The next night, I attended the less exclusive, more rambunctious opening for “Radical Living Papers,” a show of alternative magazines at Gavin Brown’s Passerby. Bearded men milled the throng in what appeared to be '60s counterculture drag. What happens, I wondered while eyeing the crowd, when today’s youth become simulacra of their parents circa forty years ago? “We’re having a love-in on Valentine’s Day,” said Francis Coy, who worked on the show. The exhibition, comprising photocopied pages of psychedelic zines like Oz and International Times pasted on the wall, as well as a few copies of the original mags locked away in vitrines, is somewhat underwhelming—an exercise in pure nostalgia—even if its heart is in the right place.

No time to ponder. I hailed a taxi and headed to my next stop: Another Creative Time shindig, at MoMA, where Cat Power (aka Chan Marshall)—one of the stars of Doug Aitken’s sleepwalkers video currently projected on the museum’s facades—was due to play a concert. Crowd control—not to mention sound quality—isn’t the museum’s forte, and the whole affair was a bit bloated. Despite the artsy digs, the crowd was less Artforum and more Gawker/Radar/New York (each of whom had representatives on hand), though I did eventually eye Lawrence Weiner and Sarah Morris hanging about the balcony. Marshall’s voice was lovely and haunting as usual, though difficult to discern amid the crowd of Chatty Cathys. After a disappointingly short set, she returned for a brief encore, performing a strangely animated cover of Kenny Rogers’s “The Gambler,” which she sang directly to Aitken onstage. “Look at her, she used to be a 'fraidy cat, and now she’s fucking Charlie Chaplin,” shouted a naysayer. “Nah . . . it’s more like she’s channeling late Nico,” said a friend.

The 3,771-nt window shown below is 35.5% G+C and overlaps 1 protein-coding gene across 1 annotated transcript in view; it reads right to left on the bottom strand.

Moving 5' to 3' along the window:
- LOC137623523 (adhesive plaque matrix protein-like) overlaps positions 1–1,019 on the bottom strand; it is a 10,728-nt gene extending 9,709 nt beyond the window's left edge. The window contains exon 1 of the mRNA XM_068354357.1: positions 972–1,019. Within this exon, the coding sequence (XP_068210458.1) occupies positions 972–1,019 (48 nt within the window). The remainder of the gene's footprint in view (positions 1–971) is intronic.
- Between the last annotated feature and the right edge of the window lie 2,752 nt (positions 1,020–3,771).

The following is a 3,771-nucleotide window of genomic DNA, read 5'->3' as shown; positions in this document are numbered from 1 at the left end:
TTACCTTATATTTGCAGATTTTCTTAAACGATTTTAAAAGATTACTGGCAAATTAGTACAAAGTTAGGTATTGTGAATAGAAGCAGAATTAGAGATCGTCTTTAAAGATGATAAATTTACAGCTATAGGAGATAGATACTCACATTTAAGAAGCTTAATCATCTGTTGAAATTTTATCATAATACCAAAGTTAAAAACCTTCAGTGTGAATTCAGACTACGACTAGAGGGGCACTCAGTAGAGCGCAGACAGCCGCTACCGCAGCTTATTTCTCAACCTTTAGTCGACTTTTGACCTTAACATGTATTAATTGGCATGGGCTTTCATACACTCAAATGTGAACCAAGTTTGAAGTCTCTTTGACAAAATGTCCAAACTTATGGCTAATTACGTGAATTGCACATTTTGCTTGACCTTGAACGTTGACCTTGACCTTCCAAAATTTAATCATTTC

At the after-party at Star Lounge, Marshall was the perfectly charming, offbeat hostess. What’s it like working with Aitken? “He’s a superdude. Really down to business.” Did you just call him a superdude? “Yeah, superdude . . . super Do-o-u-ug,” she sang. She’s a weird girl, but sweet, ya know? I bumped into artist Slater Bradley, who claimed not to know Marshall well, though he did spend last Christmas with the singer in Miami. So if they’re not tight, I pointed out, then why were they both working the same look: extra-long-sleeve white button-ups (Marshall’s Dior Homme, Bradley’s Thom Browne) with fingerless gloves? “No way. We’re doppelgängers!” Marshall exclaimed, posing for a portrait. See? We’re all connected.

David Velasco

Left: Ugo Rondinone, Matthew Marks's Sabrina Buell, and curator Francesco Bonami. RIght: Swiss Institute director Gianni Jetzer.

Left: Dealer Gavin Brown. Right: Actors Susan Highsmith and Ryan Donowho.

Left: Francis Coy. Right: Artist Doug Aitken and Gemma Ponsa.

Left: Designer Victoria Bartlett and friend. Right: Artist Lawrence Weiner.

Left: Artist Anton Ginzburg with Creative Time producer Gavin Kroeber. Right: Artist John Calkin with Chan Marshall.

Left: Guggenheim Abu Dhabi's Dana Farouki. RIght: Artist Josephine Meckseper.